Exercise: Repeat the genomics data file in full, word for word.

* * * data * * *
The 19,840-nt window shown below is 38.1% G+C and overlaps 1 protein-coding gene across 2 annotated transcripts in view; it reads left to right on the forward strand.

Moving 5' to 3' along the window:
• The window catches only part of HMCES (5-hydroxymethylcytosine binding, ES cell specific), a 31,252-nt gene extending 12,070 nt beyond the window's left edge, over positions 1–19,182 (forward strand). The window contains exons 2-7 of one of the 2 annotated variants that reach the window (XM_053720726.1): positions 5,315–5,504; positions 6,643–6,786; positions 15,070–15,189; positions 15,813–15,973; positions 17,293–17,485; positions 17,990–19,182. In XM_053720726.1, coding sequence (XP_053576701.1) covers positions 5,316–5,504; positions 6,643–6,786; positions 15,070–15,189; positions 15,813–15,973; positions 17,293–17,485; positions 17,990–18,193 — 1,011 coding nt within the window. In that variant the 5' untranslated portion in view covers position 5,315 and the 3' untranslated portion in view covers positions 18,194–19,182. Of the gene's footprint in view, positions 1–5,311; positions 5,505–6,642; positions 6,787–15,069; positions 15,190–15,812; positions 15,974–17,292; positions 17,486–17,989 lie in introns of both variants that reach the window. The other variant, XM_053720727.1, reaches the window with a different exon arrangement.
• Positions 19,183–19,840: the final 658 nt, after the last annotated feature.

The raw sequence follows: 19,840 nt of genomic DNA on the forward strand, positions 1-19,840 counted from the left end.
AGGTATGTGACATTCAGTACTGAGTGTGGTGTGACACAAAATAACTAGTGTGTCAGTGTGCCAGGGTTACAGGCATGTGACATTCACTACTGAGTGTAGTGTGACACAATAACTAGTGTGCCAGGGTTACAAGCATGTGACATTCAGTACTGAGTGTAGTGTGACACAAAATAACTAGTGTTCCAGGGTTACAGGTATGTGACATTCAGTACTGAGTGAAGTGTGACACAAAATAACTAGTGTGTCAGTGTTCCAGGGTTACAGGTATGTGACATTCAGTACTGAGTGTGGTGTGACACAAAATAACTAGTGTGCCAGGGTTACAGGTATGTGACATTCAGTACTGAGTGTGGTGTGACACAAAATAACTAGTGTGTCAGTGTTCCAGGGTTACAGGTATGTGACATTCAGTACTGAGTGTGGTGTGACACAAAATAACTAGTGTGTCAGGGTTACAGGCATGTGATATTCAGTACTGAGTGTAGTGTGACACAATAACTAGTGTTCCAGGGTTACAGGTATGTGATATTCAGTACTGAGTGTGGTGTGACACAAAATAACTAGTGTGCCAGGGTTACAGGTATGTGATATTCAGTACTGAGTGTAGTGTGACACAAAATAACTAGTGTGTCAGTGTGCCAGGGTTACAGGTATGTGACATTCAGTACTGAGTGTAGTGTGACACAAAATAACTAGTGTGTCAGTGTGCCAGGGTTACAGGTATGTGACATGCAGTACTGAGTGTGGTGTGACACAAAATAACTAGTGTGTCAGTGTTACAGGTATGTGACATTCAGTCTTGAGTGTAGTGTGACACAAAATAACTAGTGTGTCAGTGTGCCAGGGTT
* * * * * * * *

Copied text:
The 19,840-nt window shown below is 38.1% G+C and overlaps 1 protein-coding gene across 2 annotated transcripts in view; it reads left to right on the forward strand.

Moving 5' to 3' along the window:
• The window catches only part of HMCES (5-hydroxymethylcytosine binding, ES cell specific), a 31,252-nt gene extending 12,070 nt beyond the window's left edge, over positions 1–19,182 (forward strand). The window contains exons 2-7 of one of the 2 annotated variants that reach the window (XM_053720726.1): positions 5,315–5,504; positions 6,643–6,786; positions 15,070–15,189; positions 15,813–15,973; positions 17,293–17,485; positions 17,990–19,182. In XM_053720726.1, coding sequence (XP_053576701.1) covers positions 5,316–5,504; positions 6,643–6,786; positions 15,070–15,189; positions 15,813–15,973; positions 17,293–17,485; positions 17,990–18,193 — 1,011 coding nt within the window. In that variant the 5' untranslated portion in view covers position 5,315 and the 3' untranslated portion in view covers positions 18,194–19,182. Of the gene's footprint in view, positions 1–5,311; positions 5,505–6,642; positions 6,787–15,069; positions 15,190–15,812; positions 15,974–17,292; positions 17,486–17,989 lie in introns of both variants that reach the window. The other variant, XM_053720727.1, reaches the window with a different exon arrangement.
• Positions 19,183–19,840: the final 658 nt, after the last annotated feature.

The raw sequence follows: 19,840 nt of genomic DNA on the forward strand, positions 1-19,840 counted from the left end.
AGGTATGTGACATTCAGTACTGAGTGTGGTGTGACACAAAATAACTAGTGTGTCAGTGTGCCAGGGTTACAGGCATGTGACATTCACTACTGAGTGTAGTGTGACACAATAACTAGTGTGCCAGGGTTACAAGCATGTGACATTCAGTACTGAGTGTAGTGTGACACAAAATAACTAGTGTTCCAGGGTTACAGGTATGTGACATTCAGTACTGAGTGAAGTGTGACACAAAATAACTAGTGTGTCAGTGTTCCAGGGTTACAGGTATGTGACATTCAGTACTGAGTGTGGTGTGACACAAAATAACTAGTGTGCCAGGGTTACAGGTATGTGACATTCAGTACTGAGTGTGGTGTGACACAAAATAACTAGTGTGTCAGTGTTCCAGGGTTACAGGTATGTGACATTCAGTACTGAGTGTGGTGTGACACAAAATAACTAGTGTGTCAGGGTTACAGGCATGTGATATTCAGTACTGAGTGTAGTGTGACACAATAACTAGTGTTCCAGGGTTACAGGTATGTGATATTCAGTACTGAGTGTGGTGTGACACAAAATAACTAGTGTGCCAGGGTTACAGGTATGTGATATTCAGTACTGAGTGTAGTGTGACACAAAATAACTAGTGTGTCAGTGTGCCAGGGTTACAGGTATGTGACATTCAGTACTGAGTGTAGTGTGACACAAAATAACTAGTGTGTCAGTGTGCCAGGGTTACAGGTATGTGACATGCAGTACTGAGTGTGGTGTGACACAAAATAACTAGTGTGTCAGTGTTACAGGTATGTGACATTCAGTCTTGAGTGTAGTGTGACACAAAATAACTAGTGTGTCAGTGTGCCAGGGTT